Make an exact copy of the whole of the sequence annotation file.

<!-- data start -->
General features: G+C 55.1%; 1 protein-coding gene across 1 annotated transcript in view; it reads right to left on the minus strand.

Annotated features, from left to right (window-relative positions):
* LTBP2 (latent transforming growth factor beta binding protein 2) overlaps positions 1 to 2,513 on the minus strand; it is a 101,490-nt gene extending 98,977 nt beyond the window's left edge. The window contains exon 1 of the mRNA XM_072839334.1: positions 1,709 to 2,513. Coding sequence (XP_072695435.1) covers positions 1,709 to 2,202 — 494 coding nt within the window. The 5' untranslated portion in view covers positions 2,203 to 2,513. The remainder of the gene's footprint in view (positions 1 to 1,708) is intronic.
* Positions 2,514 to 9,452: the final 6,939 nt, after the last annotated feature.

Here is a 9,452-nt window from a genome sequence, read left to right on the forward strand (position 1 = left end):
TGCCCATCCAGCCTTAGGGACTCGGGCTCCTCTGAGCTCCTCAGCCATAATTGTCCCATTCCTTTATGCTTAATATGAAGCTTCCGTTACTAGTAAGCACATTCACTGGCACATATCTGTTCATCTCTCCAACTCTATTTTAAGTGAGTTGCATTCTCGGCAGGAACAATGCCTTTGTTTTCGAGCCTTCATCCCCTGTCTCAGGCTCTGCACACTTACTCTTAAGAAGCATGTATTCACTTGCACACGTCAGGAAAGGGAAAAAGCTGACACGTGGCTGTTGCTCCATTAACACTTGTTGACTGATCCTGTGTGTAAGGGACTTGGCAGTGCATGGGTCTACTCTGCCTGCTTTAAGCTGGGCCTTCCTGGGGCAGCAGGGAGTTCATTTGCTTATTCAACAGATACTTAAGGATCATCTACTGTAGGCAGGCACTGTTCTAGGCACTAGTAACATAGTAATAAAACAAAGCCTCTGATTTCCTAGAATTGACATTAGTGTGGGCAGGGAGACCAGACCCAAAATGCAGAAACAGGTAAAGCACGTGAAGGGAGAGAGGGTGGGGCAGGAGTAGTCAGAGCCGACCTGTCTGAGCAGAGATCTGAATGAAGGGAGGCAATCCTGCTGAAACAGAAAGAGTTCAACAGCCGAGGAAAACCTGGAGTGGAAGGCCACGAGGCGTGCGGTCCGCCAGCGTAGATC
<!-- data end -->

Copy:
General features: G+C 55.1%; 1 protein-coding gene across 1 annotated transcript in view; it reads right to left on the minus strand.

Annotated features, from left to right (window-relative positions):
* LTBP2 (latent transforming growth factor beta binding protein 2) overlaps positions 1 to 2,513 on the minus strand; it is a 101,490-nt gene extending 98,977 nt beyond the window's left edge. The window contains exon 1 of the mRNA XM_072839334.1: positions 1,709 to 2,513. Coding sequence (XP_072695435.1) covers positions 1,709 to 2,202 — 494 coding nt within the window. The 5' untranslated portion in view covers positions 2,203 to 2,513. The remainder of the gene's footprint in view (positions 1 to 1,708) is intronic.
* Positions 2,514 to 9,452: the final 6,939 nt, after the last annotated feature.

Here is a 9,452-nt window from a genome sequence, read left to right on the forward strand (position 1 = left end):
TGCCCATCCAGCCTTAGGGACTCGGGCTCCTCTGAGCTCCTCAGCCATAATTGTCCCATTCCTTTATGCTTAATATGAAGCTTCCGTTACTAGTAAGCACATTCACTGGCACATATCTGTTCATCTCTCCAACTCTATTTTAAGTGAGTTGCATTCTCGGCAGGAACAATGCCTTTGTTTTCGAGCCTTCATCCCCTGTCTCAGGCTCTGCACACTTACTCTTAAGAAGCATGTATTCACTTGCACACGTCAGGAAAGGGAAAAAGCTGACACGTGGCTGTTGCTCCATTAACACTTGTTGACTGATCCTGTGTGTAAGGGACTTGGCAGTGCATGGGTCTACTCTGCCTGCTTTAAGCTGGGCCTTCCTGGGGCAGCAGGGAGTTCATTTGCTTATTCAACAGATACTTAAGGATCATCTACTGTAGGCAGGCACTGTTCTAGGCACTAGTAACATAGTAATAAAACAAAGCCTCTGATTTCCTAGAATTGACATTAGTGTGGGCAGGGAGACCAGACCCAAAATGCAGAAACAGGTAAAGCACGTGAAGGGAGAGAGGGTGGGGCAGGAGTAGTCAGAGCCGACCTGTCTGAGCAGAGATCTGAATGAAGGGAGGCAATCCTGCTGAAACAGAAAGAGTTCAACAGCCGAGGAAAACCTGGAGTGGAAGGCCACGAGGCGTGCGGTCCGCCAGCGTAGATC